22 Deferred Lighting on SPU: Results 3 shadow casting lights, 100 point lights2x MSAA, 720pLighting performed per sampleApply tone mapping on SPUVirtually freePerformance: > 60 fps, 3 SPUs for 11ms eachNo MSAA: 2 SPUs for 11msThe resulting performance is massively increased compared to a GPU-only equivalent.Tone mapping is virtually free on SPU – accumulation is just a sum of all pixel luminance, easily rolled into lighting calculations. The current frame’s tone mapping is applied using the eye adapted value from the previous frame. This maps much better to SPU than GPU.Why not roll in colour correction and other post processing operations – e.g. a depth of field pre-process - to the full deferred render solution?
23 Deferred Lighting on SPU: Issues Potential latencyMust keep GPU busy while SPU process is runningRender something else or add a frame of latencyMain memory requirementsShadowsRequires “random” texture access – not ideal for SPUCan render shadows on GPU to a full screen buffer and use it on SPUGBuffers must be in main memory to be read by SPU – potentially requiring a lot of main memory.Find something else for the GPU to do that doesn’t depend on SPU results - alpha geometry, reflections, shadow maps, effects?Otherwise, add a frame of latency.
24 Flavours of Deferred Lighting on SPU Full deferred render on SPUInput all GBuffers, output final composited resultLight pre-pass render on SPUInput normal and depth only; calculate light result; sample in 2nd geometry passLight tile classification data output?SPU outputs information per tile about affecting lightsDo lighting calculations on GPUDifferent options exist depending on your limitations.
26 Volumetric Lighting Also known as “god rays” or “light beams” Simulates the effect of light illuminating dust particles in the airNumerous fakes existArtist-placed geometryArtist-placed particlesBetter: generate using the shadow mapWorks in a “general case”
27 Volumetric Lighting Ray march through the shadow map Trace one ray per pixel in screen spaceSample the depth buffer to determine the end of the raySample the shadow map at N points along the rayN ~= 50Attenuate and sum up the number of samples that passedBlur and add noisePotentially very slow. 50 texture samples times 1280x720 pixels? Downsample to ¼ width and height – result is blurred anyway.There is a demo of this effect running on GPU in the NVIDIA SDK.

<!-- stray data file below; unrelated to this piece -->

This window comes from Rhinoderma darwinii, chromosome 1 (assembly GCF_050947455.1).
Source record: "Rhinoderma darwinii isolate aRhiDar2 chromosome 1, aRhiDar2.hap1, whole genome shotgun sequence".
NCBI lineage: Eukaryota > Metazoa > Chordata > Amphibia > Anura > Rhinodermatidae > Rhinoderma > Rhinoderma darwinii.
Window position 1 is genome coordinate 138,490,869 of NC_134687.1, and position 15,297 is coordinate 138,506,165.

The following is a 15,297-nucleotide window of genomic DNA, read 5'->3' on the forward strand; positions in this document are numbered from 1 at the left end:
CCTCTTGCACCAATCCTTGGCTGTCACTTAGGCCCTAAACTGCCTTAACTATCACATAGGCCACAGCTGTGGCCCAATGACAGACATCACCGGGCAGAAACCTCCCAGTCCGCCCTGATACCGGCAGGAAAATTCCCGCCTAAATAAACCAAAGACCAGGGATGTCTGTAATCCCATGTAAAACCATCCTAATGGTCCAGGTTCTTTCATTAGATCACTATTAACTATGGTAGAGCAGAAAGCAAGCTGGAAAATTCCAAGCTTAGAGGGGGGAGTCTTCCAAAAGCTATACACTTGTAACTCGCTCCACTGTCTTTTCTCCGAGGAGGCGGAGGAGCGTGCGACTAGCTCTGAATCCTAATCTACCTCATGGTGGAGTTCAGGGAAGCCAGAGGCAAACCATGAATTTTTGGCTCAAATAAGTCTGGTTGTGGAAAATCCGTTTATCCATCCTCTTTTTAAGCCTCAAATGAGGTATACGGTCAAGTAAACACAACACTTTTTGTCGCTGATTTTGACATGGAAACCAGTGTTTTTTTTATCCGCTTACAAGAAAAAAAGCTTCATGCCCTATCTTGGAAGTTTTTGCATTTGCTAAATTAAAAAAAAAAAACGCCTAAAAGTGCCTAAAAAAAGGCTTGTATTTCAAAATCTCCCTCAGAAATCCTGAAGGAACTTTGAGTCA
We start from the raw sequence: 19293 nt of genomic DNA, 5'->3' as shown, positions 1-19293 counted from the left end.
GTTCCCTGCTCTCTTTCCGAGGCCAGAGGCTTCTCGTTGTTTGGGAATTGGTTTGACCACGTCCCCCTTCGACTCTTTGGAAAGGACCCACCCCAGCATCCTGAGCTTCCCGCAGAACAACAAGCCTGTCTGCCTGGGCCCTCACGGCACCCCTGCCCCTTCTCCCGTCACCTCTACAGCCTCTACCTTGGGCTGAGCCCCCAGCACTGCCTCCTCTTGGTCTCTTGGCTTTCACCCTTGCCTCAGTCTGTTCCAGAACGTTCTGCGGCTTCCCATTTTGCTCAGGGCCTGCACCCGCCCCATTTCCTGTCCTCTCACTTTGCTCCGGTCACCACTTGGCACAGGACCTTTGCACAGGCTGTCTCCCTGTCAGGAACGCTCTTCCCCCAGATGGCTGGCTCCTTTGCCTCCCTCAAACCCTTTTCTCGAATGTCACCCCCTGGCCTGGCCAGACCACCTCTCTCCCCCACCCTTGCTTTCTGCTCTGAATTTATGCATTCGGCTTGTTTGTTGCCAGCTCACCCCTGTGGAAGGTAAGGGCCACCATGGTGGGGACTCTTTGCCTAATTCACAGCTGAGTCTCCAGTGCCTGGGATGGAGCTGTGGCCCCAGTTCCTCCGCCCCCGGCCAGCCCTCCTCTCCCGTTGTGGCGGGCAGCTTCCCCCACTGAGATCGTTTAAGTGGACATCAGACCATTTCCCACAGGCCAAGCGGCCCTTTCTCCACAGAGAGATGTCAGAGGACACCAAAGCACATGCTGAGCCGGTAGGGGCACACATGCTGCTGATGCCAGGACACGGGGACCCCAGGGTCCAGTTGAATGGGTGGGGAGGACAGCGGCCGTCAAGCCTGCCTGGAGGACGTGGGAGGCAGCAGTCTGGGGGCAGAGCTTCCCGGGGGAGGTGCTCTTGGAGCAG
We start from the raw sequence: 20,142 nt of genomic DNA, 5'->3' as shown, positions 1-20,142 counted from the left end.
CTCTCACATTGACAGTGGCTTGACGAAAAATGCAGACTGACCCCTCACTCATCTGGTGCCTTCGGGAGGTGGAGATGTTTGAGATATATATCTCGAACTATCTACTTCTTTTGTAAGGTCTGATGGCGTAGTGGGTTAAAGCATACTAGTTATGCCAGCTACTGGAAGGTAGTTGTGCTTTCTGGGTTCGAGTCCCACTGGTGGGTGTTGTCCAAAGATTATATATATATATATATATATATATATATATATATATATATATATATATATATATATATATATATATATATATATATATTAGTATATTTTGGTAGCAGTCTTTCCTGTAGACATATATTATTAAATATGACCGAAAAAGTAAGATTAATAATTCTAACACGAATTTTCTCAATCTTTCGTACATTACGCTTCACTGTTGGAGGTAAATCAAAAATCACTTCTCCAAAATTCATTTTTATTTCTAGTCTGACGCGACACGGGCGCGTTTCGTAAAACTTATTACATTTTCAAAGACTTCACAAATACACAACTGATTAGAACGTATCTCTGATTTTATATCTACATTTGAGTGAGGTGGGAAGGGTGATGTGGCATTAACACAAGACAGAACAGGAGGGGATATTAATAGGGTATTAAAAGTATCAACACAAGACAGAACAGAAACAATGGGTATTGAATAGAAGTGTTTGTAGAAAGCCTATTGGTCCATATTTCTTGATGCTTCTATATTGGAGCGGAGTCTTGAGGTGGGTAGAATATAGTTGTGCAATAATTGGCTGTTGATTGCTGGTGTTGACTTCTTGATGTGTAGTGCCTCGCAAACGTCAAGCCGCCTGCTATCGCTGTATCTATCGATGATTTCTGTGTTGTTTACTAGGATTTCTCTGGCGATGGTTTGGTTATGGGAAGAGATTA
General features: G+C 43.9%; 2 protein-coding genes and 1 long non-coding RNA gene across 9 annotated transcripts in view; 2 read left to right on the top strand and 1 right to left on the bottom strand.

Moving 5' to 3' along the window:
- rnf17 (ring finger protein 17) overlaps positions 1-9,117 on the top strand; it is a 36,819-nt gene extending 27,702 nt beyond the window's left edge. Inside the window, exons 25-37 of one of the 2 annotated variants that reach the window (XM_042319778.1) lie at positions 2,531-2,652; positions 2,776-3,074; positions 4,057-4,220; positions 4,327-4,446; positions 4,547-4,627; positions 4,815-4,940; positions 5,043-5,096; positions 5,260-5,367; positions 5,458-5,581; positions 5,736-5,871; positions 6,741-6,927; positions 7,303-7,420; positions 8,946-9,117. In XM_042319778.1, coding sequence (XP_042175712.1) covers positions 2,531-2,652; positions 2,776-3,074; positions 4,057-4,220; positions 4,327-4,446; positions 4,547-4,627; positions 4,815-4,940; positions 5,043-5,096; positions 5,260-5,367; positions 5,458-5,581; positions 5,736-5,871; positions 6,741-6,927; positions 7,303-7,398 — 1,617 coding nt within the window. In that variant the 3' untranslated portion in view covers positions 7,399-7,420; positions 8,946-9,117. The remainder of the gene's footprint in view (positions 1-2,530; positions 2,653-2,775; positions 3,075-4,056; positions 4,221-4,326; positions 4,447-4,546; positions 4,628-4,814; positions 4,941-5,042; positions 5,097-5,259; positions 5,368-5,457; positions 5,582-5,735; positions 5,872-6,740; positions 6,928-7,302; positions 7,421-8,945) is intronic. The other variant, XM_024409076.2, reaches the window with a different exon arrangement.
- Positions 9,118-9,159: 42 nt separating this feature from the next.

28 Volumetric LightingEffect is a bit too slow to be practical on GPU: ~5msDo it on SPU insteadParallelises with GPU easilyResult needed late in the render at compositing stageOnly needs depth and shadow map inputsProblem: must randomly sample from the shadow mapEven after considerable down-sampling the effect still takes over 5ms on the GPU – too slow for our situation. So we decided to implement it on SPU instead.Unfortunately the effect requires random sampling of a shadow map texture – something which is difficult to map to the SPU.
29 Texture sampling on SPU “Random access” texture sampling is bad for SPUIt’s bad for GPU, too, but sometimes you just have to do itGPU:Fast access from texture cache; cache miss is slowDedicated hardware handles lookups, filtering and wrappingSPU:Fast access from “texture cache” (SPU local memory)Slow access on cache miss (DMA from main memory)Cache lookups slow (no dedicated hardware)Must manually handle filtering and wrapping (again, slow)To work out the best way to do SPU texture sampling, consider the GPU. The GPU has a texture cache which stores a small portion of the texture in fast-to-access memory, and the rest in a slower, larger memory buffer elsewhere (main memory or VRAM). On the SPU, that texture cache is the SPU’s local store. Accesses to this are fast, but if the data is not in cache it must be pulled in from main memory by DMA – which is slower. Also there is no dedicated hardware to manage the texture lookup – everything must be emulated in software.
30 Texture sampling on SPU Either:Make the texture entirely fit in SPU local memoryProblem solved!Still inefficient: random accesses reduce register parallelismOrWrite a very good software cacheLocate potential cache misses early - long before you need the valuesAvoid branches in sampling codeIf the texture can fit entirely in the SPU’s local store, we can avoid the whole texture cache issue. If not, we have to write a software cache that can handle it.This software cache must be branchless for lookups, otherwise performance of the calling code will be destroyed. This implies that cache misses must be caught and resolved early, so there are no DMAs in the main processing loop either.